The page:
Mobile

  • Tame the challenge of mobile device management

    Does your organization allow employees to access company resources such as email or other applications via mobile devices? If so, then you owe it to your employer to learn how to secure these devices and, more importantly, the corporate assets they access. Last week we pointed you to a really good report, "A Window into Mobile Device Security," from Carey Nachenberg, VP and fellow at Symantec Corporation. Nachenberg describes the native security capabilities of two of the top mobile operating systems: iOS from Apple and Google's Android. The Symantec report looks at how these OSs compare with regards to five pillars of security: traditional access control, application provenance, encryption, isolation, and permission-based access control.
  • Mobile security: iOS vs. Android vs. WebOS vs. the rest

    It's no longer a question of whether your business will support tablets and smartphones. And at most organizations, it's no longer a question of whether you'll support multiple mobile OSes. The question is, which mobile OSes can you support? I've put together a table (on the next page) of what the mainstream mobile OSes supports for security and management, so you can tell quickly which platforms offer the fundamental capabilities you require.
  • Managing iPads in enterprise networks

    These days users expect to be able to use their iPads inside the business and as thousands of software vendors release applications for the iOS platform which provide data mobility and usability benefits to employees, the prospect of the iPad as a business device is becoming a forced reality. Many companies are looking to deploy Mobile Device Management (MDM) tools to manage the devices, and vendors like McAfee have included MDM features into their end point management solutions.
  • Mobile Changing the Way Enterprises Buy Technology

    Mobile devices and applications are streaming into enterprises, changing the way IT departments buy technology and relate to other employees, three vendor executives said this week at the MobileBeat conference in San Francisco. The growing popularity of mobile platforms has forced enterprises to notice and sometimes embrace the kinds of technology that employees are bringing in to work, the CEOs of MobileIron, QuickOffice and Box.net said during a Wednesday panel discussion at the event.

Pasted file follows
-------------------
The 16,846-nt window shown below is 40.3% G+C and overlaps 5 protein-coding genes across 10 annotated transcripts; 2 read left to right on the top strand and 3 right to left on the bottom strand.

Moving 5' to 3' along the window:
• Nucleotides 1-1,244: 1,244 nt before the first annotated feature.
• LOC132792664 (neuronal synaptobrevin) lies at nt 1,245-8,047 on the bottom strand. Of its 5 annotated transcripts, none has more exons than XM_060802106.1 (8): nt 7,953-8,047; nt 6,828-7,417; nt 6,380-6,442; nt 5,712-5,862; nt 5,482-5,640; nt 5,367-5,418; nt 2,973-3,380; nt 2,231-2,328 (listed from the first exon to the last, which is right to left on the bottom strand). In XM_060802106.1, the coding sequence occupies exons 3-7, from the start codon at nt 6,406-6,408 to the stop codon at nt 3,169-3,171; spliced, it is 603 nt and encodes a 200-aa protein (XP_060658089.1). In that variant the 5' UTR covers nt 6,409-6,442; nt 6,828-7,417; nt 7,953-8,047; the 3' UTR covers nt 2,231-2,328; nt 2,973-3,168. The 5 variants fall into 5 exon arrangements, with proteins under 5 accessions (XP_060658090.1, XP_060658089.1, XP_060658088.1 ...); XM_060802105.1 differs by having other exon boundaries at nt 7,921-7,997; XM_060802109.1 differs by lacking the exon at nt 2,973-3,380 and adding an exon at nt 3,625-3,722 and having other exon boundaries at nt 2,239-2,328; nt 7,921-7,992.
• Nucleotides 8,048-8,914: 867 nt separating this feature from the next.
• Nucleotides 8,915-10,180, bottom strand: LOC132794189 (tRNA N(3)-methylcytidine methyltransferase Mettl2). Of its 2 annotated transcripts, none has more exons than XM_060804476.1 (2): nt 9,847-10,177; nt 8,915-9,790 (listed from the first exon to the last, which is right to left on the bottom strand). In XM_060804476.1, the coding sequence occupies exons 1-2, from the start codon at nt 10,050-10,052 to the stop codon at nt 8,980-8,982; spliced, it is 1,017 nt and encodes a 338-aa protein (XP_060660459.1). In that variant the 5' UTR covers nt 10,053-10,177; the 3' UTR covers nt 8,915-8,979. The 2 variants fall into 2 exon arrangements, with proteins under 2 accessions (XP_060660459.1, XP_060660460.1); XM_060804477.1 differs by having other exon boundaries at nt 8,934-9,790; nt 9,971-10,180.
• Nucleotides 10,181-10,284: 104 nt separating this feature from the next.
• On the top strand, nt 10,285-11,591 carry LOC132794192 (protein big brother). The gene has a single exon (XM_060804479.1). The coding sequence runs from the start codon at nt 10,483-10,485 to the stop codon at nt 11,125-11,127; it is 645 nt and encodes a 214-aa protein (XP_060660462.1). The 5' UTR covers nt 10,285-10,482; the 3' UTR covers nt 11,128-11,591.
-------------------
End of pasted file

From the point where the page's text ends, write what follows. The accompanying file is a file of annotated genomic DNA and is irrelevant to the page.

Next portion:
• HP plans major enterprise push for TouchPad

    HP straddles two worlds: enterprise systems and consumer electronics. Its new TouchPad tablet is intended to satisfy the needs of both. But you'll have to look harder and wait longer to see HP's unfolding enterprise plan for TouchPad. The Wi-Fi TouchPad, running the webOS firmware created by Palm, goes on sale Friday starting at $500 in stores ranging from Amazon to Walmart, the same outlets that handle its PCs and printers. But the tablet is "enterprise ready," says HP's David Gee, vice president of marketing and enterprise solution for the Palm Global Business Unit. He oversees the marketing strategy for all webOS devices as well as development of webOS-based "solutions" for business customers.
  • The trials of iPad enterprise adoption

    Earlier this year, New York-based law firm Proskauer completed a massive technology redesign that would make Silicon Valley tech companies gush with envy. At the heart of the redesign was the Apple iPad 2. "I'm pretty sure we were the first, if not only major law firm, to do it," says COO Arthur Gurwitz. "I think it was important to be first with the iPad. I call it brand enhancement."
  • Smartphones, Security and the Enterprise: The Equation to Solve

    Author: SonicWALL
    The main benefit of smartphones is the potential productivity gains they could bring to businesses. As well as allowing employee-owned devices into the office, your enterprise should also consider which platform fits best when providing these devices to workers. This paper outlines the security capabilities of each of the major smartphone platforms. Read now to discover which platform could keep your organization most safe.
  • Your iPhone keeps an unencrypted record of your movements

    Author: Help Net Security
    If you are are owner of an iPhone or a 3G iPad, you'll probably want to know that your location - along with a timestamp - is at all times recorded by the device and stored into a file called "consolidated.db," which is then copied on the computer to which you synchronize the device. The file and its contents were discovered by Alasdair Allan and Pete Warden, two researchers that were collaborating on some data visualization projects and were curious whether they could do a visualization of mobile data.